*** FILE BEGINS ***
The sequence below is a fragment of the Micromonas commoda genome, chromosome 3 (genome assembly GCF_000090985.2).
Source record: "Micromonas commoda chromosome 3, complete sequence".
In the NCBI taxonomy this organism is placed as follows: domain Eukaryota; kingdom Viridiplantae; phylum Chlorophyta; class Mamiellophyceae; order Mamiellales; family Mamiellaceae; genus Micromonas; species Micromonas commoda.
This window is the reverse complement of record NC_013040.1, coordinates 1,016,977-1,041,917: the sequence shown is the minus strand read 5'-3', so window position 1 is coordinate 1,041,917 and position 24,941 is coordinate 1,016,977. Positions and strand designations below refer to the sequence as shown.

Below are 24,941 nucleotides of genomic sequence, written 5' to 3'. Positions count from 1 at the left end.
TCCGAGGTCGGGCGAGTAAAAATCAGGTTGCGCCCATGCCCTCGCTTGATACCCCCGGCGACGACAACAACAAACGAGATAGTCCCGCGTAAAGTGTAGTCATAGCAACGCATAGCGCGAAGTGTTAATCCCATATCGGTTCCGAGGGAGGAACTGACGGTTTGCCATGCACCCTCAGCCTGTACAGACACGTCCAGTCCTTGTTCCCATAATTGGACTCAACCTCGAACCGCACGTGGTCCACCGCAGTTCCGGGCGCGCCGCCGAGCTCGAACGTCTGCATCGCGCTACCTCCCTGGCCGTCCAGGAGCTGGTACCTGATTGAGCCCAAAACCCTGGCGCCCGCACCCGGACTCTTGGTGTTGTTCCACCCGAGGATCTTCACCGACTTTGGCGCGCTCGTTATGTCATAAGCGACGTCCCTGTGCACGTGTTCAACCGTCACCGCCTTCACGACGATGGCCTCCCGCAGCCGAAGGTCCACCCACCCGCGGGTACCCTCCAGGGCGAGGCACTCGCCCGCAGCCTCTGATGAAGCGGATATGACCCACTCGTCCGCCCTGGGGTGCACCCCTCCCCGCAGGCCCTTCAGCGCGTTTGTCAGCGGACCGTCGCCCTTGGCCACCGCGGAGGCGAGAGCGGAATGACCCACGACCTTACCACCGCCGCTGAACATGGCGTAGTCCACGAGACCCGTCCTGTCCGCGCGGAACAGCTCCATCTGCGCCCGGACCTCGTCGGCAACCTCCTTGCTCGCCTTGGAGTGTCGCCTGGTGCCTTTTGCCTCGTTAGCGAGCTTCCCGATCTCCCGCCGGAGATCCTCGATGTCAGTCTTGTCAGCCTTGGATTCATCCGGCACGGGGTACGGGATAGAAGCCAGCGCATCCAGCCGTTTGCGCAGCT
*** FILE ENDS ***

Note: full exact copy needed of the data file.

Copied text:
The sequence below is a fragment of the Micromonas commoda genome, chromosome 3 (genome assembly GCF_000090985.2).
Source record: "Micromonas commoda chromosome 3, complete sequence".
In the NCBI taxonomy this organism is placed as follows: domain Eukaryota; kingdom Viridiplantae; phylum Chlorophyta; class Mamiellophyceae; order Mamiellales; family Mamiellaceae; genus Micromonas; species Micromonas commoda.
This window is the reverse complement of record NC_013040.1, coordinates 1,016,977-1,041,917: the sequence shown is the minus strand read 5'-3', so window position 1 is coordinate 1,041,917 and position 24,941 is coordinate 1,016,977. Positions and strand designations below refer to the sequence as shown.

Below are 24,941 nucleotides of genomic sequence, written 5' to 3'. Positions count from 1 at the left end.
TCCGAGGTCGGGCGAGTAAAAATCAGGTTGCGCCCATGCCCTCGCTTGATACCCCCGGCGACGACAACAACAAACGAGATAGTCCCGCGTAAAGTGTAGTCATAGCAACGCATAGCGCGAAGTGTTAATCCCATATCGGTTCCGAGGGAGGAACTGACGGTTTGCCATGCACCCTCAGCCTGTACAGACACGTCCAGTCCTTGTTCCCATAATTGGACTCAACCTCGAACCGCACGTGGTCCACCGCAGTTCCGGGCGCGCCGCCGAGCTCGAACGTCTGCATCGCGCTACCTCCCTGGCCGTCCAGGAGCTGGTACCTGATTGAGCCCAAAACCCTGGCGCCCGCACCCGGACTCTTGGTGTTGTTCCACCCGAGGATCTTCACCGACTTTGGCGCGCTCGTTATGTCATAAGCGACGTCCCTGTGCACGTGTTCAACCGTCACCGCCTTCACGACGATGGCCTCCCGCAGCCGAAGGTCCACCCACCCGCGGGTACCCTCCAGGGCGAGGCACTCGCCCGCAGCCTCTGATGAAGCGGATATGACCCACTCGTCCGCCCTGGGGTGCACCCCTCCCCGCAGGCCCTTCAGCGCGTTTGTCAGCGGACCGTCGCCCTTGGCCACCGCGGAGGCGAGAGCGGAATGACCCACGACCTTACCACCGCCGCTGAACATGGCGTAGTCCACGAGACCCGTCCTGTCCGCGCGGAACAGCTCCATCTGCGCCCGGACCTCGTCGGCAACCTCCTTGCTCGCCTTGGAGTGTCGCCTGGTGCCTTTTGCCTCGTTAGCGAGCTTCCCGATCTCCCGCCGGAGATCCTCGATGTCAGTCTTGTCAGCCTTGGATTCATCCGGCACGGGGTACGGGATAGAAGCCAGCGCATCCAGCCGTTTGCGCAGCT